Man Who Saved Abandoned Dog Ends Up With Nine Rescues in Unexpected Twist

A California farmer got more than he bargained for after coming to the rescue of a dog abandoned out in the middle of nowhere.

In a video posted to TikTok under the handle meeshcaroon, his daughter, Michelle Rocha Frea, who is an animal lover herself, detailed how her dad David Frea’s wonderful act of kindness spiraled into something even bigger.

Strays represent a significant proportion of the intake seen in animal shelters across the U.S. According to Shelter Animal Counts, a national database for animal rescues, shelters and human societies, in 2023, 6,550,000 dogs and cats entered shelters and rescues in the U.S. with strays representing 48 percent of that figure.

The sad reality is that many pets are being abandoned against a backdrop of shelters and rescues being stretched to breaking point. Shelter Animal Counts estimates as many as 900,000 animals have entered and so far remained in America’s already busy rescue network.

As a farmer, David has seen the effects of this first hand. “In California people dump dogs out in the country and on our farm,” Michelle told Newsweek.

However, there was something different about Tommy, the dog he rescued. “My dad had a dog named Winn Dixie that was his sidekick at work—she would follow him everywhere and ride in the tractor with him,” Michelle said. “She got killed in a hit and run on the farm two years ago, and my dad was devastated.”

Tommy and Sawyer on the day they were first found. The two dogs have gone on an extraordinary journey together.


Fast-forward to a couple of months ago and David received an unexpected call.

“A friend of my dad’s called him about a couple of dogs who had been dumped out on the street by an agricultural processing plant,” Michelle said. “He called my dad because one of them looked like Winn Dixie.”

That dog would come to be known as Tommy. “My dad took it as a sign and eventually brought him home,” Michelle said.

That might have been the end of the story had Tommy not had other ideas. Having brought him home for the night, David went out. When he got back, Tommy was gone. “He had dug a hole under the fence and gotten out,” she said. “My dad looked for him, driving down the streets etc, but couldn’t find him.”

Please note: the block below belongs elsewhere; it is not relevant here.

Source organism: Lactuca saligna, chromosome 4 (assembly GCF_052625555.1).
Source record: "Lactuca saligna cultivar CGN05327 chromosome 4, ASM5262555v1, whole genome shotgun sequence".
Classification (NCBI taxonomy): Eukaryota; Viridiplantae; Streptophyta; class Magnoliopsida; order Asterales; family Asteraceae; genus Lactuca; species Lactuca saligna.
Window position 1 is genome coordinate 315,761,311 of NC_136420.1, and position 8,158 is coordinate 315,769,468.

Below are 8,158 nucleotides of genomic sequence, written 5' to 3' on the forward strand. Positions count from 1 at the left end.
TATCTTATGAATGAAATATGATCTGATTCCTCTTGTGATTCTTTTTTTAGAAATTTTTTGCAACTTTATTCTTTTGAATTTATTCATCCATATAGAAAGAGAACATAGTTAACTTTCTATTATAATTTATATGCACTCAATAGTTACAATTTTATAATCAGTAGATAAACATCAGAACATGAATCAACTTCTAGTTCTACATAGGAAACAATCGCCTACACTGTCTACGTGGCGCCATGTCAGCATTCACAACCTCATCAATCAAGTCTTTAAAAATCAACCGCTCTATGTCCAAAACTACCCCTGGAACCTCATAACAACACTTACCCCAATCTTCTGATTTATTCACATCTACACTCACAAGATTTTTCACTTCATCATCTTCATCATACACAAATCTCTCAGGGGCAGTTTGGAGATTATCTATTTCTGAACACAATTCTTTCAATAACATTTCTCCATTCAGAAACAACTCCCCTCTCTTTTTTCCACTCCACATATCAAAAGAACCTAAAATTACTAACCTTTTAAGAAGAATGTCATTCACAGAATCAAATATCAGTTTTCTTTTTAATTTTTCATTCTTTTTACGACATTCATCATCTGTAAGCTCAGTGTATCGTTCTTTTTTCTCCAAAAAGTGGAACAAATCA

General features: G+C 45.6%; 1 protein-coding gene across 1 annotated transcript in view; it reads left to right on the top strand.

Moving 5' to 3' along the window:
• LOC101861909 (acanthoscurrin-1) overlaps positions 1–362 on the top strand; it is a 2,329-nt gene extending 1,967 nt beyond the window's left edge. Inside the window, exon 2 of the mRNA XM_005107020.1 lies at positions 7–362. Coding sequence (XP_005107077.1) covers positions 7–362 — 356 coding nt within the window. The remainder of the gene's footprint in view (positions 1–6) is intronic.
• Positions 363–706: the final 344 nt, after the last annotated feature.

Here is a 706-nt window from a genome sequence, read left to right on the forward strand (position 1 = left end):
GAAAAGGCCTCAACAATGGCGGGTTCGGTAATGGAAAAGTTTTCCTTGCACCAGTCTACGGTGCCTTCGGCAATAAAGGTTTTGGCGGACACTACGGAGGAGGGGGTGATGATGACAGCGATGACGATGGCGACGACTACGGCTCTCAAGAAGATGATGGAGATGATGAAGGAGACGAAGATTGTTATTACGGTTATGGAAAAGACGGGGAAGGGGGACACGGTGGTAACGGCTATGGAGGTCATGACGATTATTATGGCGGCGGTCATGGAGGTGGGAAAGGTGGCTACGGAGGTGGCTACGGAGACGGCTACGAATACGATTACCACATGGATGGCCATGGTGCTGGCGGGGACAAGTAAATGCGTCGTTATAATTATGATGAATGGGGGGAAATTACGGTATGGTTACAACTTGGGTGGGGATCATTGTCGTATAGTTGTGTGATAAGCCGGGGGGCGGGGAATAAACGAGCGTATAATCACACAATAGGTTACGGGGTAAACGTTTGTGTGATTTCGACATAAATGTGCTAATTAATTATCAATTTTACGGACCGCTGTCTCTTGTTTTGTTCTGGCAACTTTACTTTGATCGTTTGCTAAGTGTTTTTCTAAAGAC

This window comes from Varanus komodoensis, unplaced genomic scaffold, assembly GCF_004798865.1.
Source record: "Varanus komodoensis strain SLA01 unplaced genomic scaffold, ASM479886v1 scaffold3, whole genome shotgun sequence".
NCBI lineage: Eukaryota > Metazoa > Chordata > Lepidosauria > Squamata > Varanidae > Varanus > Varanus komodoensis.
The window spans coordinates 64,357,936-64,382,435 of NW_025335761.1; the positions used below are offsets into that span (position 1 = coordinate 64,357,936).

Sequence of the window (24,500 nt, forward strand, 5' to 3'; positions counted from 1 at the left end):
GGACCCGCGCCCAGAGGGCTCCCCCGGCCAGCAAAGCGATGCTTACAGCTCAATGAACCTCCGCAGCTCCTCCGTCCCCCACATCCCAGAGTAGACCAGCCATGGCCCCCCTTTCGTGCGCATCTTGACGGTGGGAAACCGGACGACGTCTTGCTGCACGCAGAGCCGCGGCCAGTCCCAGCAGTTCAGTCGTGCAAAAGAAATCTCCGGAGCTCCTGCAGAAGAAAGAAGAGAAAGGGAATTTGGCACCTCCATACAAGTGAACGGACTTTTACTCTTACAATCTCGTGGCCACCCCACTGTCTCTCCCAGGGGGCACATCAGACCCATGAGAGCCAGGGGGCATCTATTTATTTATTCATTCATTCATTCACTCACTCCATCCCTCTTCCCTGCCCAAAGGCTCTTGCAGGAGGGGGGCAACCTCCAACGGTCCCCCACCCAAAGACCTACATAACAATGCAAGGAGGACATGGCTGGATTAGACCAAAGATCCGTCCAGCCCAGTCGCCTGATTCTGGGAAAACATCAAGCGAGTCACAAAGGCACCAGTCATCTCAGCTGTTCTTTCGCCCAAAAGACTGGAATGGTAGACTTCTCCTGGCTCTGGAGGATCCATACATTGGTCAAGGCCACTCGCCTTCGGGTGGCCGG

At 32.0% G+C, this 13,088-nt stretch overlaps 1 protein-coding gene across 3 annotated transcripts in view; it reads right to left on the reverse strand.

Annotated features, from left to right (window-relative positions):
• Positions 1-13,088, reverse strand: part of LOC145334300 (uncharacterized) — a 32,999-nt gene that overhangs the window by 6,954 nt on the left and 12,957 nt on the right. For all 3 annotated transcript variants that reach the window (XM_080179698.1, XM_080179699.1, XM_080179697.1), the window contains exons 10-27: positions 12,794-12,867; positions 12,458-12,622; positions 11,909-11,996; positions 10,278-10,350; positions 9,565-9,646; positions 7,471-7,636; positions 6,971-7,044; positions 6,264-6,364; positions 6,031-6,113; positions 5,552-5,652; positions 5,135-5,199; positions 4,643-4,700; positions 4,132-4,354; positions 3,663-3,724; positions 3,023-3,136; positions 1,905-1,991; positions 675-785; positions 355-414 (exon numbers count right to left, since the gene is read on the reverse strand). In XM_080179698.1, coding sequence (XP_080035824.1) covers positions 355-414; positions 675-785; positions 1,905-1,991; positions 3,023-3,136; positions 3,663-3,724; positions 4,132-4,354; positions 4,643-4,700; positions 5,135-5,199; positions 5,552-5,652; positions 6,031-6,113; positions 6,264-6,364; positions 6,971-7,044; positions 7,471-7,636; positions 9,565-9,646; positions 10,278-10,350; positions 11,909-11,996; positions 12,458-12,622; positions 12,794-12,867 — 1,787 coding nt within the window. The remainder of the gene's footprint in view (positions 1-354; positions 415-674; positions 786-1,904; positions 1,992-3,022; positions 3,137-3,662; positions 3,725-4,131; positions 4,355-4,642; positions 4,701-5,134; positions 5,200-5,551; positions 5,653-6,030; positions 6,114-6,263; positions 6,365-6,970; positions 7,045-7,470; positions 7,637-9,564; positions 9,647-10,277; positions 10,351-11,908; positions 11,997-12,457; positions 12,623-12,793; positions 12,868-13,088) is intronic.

It wasn’t until the next day that Tommy was found back at the agricultural plant where he had first been rescued. That in itself was remarkable given the distance.

“Tommy had walked overnight, almost 10 miles, through freeways and downtown,” Michelle said. When they arrived to pick him up, it became clear that Tommy did not want to go, or rather, he did not want to go without taking his fellow dog friend with him—the other canine who had been left there.

“He wouldn’t leave his friend’s side, but that friend was very skittish and terrified of people,” Michelle said. “Over the next week, they eventually caught her, and then my dad brought both dogs back home.”

Tommy was rescued from an industrial plant.
Tommy was rescued from an industrial plant. That single act of kindness set off a wonderful chain of events.


Tommy’s friend would soon be christened Sawyer and, having accepted they come as a package, David began taking the necessary steps to help both dogs adjust to domestic life. But it was while setting up appointments to get both dogs “fixed” that David, who of course is a farmer, noticed something about Sawyer: she was pregnant.

A little over a month later, two dogs became nine with the arrival of seven gorgeous puppies. David will keep the puppies for as long as it takes for them to find homes. “So many dogs in the Central Valley are without homes, shelters are at max capacity, and dogs get euthanized regularly as a result,” Michelle said.

Tommy and Sawyer are staying with her parents, but she would encourage anyone interested in taking one of the puppies to get in touch. “They need owners with experience with dogs since puppies can be a lot of work! They are small enough to fly right now, so location isn’t a big issue, but they will be able to be picked up in the Bay Area,” she said.